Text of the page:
Atlanta mayor calls for peace after protesters deface statue

ATLANTA — A statue in Piedmont Park that depicts, in part, a confederate soldier was defaced by protesters during a demonstration in support of the victim of this weekend’s violent protests in Charlottesville, Virginia.

The vandalism happened Sunday evening as protesters gathered in the park after marching from downtown Atlanta. They covered part of the statue with red paint, put a chain around it and even ripped part of it off.

Atlanta Mayor Kasim Reed issued a statement Monday afternoon, saying everyone has a responsibility to stand up and denounce racism. He also urged that any protests be peaceful.

Throughout Monday afternoon, Channel 2’s Dave Huddleston was at the park, getting an up-close look at the damage caused by the protesters. The Peace Monument sits near the park's entrance on 14th Street in midtown.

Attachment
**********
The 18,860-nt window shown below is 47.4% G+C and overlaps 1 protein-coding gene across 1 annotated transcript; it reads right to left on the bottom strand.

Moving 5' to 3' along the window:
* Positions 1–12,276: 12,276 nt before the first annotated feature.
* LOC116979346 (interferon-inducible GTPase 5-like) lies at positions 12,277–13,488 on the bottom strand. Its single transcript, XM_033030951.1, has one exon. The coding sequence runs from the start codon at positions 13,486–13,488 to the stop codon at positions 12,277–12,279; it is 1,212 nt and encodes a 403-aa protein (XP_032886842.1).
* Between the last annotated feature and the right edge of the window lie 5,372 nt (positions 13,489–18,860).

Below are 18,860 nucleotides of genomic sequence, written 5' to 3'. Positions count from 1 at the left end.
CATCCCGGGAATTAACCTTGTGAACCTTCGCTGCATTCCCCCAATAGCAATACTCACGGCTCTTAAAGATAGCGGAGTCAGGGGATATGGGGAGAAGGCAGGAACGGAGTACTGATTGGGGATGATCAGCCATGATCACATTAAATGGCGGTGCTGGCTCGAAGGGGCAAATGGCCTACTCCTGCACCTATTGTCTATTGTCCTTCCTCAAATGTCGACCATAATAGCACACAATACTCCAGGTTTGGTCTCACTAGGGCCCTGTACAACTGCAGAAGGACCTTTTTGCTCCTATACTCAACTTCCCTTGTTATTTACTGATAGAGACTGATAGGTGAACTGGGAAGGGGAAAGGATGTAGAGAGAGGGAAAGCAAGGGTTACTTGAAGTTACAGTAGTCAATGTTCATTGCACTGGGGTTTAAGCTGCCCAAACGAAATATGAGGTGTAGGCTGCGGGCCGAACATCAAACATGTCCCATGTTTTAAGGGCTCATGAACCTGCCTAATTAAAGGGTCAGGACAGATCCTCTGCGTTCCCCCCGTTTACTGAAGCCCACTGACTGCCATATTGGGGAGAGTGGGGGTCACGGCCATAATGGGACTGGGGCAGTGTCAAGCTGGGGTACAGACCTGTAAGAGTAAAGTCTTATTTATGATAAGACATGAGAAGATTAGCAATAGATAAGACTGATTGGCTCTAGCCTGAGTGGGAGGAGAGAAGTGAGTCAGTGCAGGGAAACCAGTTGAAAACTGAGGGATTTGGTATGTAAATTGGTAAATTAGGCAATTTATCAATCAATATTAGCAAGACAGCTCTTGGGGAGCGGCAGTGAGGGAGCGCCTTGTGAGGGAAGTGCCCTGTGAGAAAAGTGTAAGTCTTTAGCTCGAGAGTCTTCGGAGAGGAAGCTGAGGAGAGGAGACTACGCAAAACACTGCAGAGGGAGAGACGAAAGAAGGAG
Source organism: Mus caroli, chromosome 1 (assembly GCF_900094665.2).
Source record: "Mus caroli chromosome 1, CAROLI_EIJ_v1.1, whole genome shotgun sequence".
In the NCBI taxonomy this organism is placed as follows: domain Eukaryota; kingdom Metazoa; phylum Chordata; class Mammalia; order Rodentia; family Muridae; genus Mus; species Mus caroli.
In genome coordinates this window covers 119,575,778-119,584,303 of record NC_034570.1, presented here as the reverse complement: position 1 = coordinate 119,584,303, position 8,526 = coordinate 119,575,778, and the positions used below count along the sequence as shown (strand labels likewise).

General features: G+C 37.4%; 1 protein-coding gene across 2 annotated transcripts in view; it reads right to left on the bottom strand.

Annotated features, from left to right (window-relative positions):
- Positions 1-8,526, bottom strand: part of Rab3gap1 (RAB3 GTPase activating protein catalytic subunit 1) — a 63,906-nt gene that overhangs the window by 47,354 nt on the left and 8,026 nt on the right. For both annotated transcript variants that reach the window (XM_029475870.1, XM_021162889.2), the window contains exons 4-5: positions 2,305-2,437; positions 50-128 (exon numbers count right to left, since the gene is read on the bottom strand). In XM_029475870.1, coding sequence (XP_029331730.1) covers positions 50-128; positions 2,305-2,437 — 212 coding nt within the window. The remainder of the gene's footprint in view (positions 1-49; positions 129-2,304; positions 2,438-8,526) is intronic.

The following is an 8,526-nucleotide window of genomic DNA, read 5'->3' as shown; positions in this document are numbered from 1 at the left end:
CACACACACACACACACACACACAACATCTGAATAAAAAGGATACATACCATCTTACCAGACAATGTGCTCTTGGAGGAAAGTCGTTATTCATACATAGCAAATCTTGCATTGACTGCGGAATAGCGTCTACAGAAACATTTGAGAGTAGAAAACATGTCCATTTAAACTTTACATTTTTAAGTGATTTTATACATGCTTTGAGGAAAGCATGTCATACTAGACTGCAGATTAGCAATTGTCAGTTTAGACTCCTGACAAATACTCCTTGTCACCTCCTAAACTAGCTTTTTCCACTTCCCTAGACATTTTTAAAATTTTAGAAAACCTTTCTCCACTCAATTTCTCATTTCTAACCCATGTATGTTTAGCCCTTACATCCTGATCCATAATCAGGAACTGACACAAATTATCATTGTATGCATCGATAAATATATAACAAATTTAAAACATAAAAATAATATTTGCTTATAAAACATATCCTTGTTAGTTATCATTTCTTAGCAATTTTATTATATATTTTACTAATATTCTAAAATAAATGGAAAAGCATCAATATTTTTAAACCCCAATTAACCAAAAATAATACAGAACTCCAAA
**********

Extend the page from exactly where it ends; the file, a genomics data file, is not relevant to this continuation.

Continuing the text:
The more than 100-year-old statue commemorates the effort to bring the north and south together after the Civil War.


"It sounds like it started off with good intentions but carried away by a few individuals and that's too bad," park visitor Signee White told Huddleston.

"Any type of vandalism of this nature, it kind of sends a signal there's really no peace right now, there's a lot of unrest," said Gary Sheets.

Richard Laub is the director of the heritage preservation program at Georgia State University.

"It shows though what an emotional issue this has become, removal of statues and information from the Civil War and I think it hopefully shows people that they need to be thinking about these things in context and what's happening with the rest of their community," Laub said.

Local clergy members are hoping the events of the past few days will bring the community together.

“We preach it every Sunday, we preach the fact that God loves us all," said a local preacher who would not give his name.

Huddleston contacted the organization that maintains the peace statue, but has not yet heard back from them.

The Georgia State Conference of the NAACP tweeted out a call for the removal of all symbols of the Confederacy across the state.

Reed also called the deadly weekend attack in Charlottesville an act of domestic terrorism.